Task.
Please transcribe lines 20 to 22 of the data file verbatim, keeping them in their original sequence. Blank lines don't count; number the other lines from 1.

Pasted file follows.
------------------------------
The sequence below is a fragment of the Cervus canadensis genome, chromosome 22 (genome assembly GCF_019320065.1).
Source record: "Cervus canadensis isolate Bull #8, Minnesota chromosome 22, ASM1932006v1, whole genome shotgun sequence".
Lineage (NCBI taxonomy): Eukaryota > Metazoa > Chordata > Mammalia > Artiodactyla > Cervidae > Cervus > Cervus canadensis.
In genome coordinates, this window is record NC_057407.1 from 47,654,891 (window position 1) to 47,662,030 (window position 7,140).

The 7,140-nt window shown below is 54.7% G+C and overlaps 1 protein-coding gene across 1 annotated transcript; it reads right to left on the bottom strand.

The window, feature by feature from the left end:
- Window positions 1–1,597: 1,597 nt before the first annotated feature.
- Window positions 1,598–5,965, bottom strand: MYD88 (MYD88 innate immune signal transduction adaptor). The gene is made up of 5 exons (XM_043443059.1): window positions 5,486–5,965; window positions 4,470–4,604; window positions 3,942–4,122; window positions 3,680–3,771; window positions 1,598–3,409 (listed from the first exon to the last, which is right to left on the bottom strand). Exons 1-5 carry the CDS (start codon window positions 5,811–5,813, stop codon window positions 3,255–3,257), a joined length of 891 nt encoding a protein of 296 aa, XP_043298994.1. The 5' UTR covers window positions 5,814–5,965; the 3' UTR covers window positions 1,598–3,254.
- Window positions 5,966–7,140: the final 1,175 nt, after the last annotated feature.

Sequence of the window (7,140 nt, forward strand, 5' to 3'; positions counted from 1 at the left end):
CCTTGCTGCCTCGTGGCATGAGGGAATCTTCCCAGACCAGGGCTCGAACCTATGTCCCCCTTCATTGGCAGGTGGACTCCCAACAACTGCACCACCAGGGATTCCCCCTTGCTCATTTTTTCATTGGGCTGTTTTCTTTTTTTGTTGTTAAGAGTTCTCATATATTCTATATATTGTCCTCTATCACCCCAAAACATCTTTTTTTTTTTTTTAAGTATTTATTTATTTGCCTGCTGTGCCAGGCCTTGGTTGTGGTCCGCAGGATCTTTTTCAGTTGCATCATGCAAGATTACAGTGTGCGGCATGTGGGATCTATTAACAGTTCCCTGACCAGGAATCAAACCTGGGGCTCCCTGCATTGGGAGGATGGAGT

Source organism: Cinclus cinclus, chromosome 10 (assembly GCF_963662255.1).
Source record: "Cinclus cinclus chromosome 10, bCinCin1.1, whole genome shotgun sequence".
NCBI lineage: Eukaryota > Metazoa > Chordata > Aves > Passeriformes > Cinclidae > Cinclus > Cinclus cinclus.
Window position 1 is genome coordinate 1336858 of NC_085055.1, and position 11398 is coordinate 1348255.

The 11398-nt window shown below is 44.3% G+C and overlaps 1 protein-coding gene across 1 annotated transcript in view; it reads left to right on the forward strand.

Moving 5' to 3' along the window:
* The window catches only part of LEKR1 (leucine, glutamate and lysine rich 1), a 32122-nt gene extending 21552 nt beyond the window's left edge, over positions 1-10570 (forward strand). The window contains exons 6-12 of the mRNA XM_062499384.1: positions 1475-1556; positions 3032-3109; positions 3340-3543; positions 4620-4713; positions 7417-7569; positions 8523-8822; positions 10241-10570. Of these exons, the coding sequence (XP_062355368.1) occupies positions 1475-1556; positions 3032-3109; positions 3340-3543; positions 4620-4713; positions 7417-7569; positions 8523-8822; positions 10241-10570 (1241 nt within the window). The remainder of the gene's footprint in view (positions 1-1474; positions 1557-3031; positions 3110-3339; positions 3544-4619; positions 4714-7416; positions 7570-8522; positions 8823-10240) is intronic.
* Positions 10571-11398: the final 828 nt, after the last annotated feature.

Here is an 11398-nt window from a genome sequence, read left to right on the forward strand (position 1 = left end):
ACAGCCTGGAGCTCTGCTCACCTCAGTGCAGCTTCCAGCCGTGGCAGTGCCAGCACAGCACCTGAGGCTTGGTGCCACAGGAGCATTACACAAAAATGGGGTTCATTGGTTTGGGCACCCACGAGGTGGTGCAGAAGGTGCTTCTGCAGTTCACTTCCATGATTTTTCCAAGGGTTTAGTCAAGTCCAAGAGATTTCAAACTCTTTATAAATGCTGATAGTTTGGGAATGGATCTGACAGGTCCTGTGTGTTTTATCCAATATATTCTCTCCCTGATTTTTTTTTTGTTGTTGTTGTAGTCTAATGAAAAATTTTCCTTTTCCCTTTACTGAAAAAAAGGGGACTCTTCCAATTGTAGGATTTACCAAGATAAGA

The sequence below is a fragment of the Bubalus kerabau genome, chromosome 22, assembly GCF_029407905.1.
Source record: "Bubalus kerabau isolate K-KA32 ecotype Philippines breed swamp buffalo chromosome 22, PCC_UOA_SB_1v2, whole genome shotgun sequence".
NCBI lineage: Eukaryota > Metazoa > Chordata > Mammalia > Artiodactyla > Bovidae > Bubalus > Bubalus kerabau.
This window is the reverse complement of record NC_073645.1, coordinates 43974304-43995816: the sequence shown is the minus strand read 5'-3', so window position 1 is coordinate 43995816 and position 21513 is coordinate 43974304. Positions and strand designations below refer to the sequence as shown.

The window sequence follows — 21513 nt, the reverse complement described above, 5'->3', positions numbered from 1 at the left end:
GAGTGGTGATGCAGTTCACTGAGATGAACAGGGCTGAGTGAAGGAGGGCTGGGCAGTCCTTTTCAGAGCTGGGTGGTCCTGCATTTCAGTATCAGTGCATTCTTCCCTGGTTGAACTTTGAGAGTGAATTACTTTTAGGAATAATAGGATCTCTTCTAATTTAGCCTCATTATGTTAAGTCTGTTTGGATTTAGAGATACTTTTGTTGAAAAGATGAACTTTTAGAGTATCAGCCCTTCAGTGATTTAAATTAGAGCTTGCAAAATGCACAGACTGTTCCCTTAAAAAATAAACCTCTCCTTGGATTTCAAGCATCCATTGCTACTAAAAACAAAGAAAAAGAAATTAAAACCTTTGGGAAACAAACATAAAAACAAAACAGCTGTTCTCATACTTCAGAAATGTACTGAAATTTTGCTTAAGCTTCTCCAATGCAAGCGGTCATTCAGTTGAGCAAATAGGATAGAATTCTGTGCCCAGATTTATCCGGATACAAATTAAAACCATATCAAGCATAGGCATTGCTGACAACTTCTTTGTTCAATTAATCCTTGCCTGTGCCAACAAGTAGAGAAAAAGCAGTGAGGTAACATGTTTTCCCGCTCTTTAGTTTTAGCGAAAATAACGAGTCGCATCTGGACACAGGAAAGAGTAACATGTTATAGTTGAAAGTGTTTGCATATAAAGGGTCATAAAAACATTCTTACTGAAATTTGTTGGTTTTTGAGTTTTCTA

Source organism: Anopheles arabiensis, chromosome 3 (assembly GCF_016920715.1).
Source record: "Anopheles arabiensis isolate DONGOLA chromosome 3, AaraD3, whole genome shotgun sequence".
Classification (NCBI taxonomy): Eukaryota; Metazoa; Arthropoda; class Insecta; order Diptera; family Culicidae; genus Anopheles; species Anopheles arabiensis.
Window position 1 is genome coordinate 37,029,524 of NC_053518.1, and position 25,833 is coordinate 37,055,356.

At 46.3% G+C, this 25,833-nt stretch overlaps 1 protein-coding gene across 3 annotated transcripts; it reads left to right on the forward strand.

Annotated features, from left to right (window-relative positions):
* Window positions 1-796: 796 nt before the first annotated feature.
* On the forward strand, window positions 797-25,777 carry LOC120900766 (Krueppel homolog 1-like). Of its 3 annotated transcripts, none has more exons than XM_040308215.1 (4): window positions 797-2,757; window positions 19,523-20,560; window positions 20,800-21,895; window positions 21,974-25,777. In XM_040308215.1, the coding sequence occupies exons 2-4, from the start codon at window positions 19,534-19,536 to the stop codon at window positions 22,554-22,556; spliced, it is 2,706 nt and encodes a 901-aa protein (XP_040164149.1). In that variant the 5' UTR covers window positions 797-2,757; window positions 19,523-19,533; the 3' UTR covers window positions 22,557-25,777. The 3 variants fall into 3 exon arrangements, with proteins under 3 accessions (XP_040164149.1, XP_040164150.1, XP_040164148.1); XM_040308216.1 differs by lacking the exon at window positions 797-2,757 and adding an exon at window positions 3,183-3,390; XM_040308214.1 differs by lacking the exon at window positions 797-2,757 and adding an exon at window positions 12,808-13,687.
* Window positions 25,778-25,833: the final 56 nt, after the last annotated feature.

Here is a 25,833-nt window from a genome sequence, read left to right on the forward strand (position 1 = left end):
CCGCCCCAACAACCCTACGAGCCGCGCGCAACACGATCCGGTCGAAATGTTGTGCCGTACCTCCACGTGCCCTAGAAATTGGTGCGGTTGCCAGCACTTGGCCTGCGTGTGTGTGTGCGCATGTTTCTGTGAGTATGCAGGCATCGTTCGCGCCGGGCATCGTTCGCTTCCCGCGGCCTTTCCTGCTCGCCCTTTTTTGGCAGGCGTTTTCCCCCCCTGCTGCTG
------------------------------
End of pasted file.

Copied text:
Here is an 11398-nt window from a genome sequence, read left to right on the forward strand (position 1 = left end):
ACAGCCTGGAGCTCTGCTCACCTCAGTGCAGCTTCCAGCCGTGGCAGTGCCAGCACAGCACCTGAGGCTTGGTGCCACAGGAGCATTACACAAAAATGGGGTTCATTGGTTTGGGCACCCACGAGGTGGTGCAGAAGGTGCTTCTGCAGTTCACTTCCATGATTTTTCCAAGGGTTTAGTCAAGTCCAAGAGATTTCAAACTCTTTATAAATGCTGATAGTTTGGGAATGGATCTGACAGGTCCTGTGTGTTTTATCCAATATATTCTCTCCCTGATTTTTTTTTTGTTGTTGTTGTAGTCTAATGAAAAATTTTCCTTTTCCCTTTACTGAAAAAAAGGGGACTCTTCCAATTGTAGGATTTACCAAGATAAGA

The sequence below is a fragment of the Bubalus kerabau genome, chromosome 22, assembly GCF_029407905.1.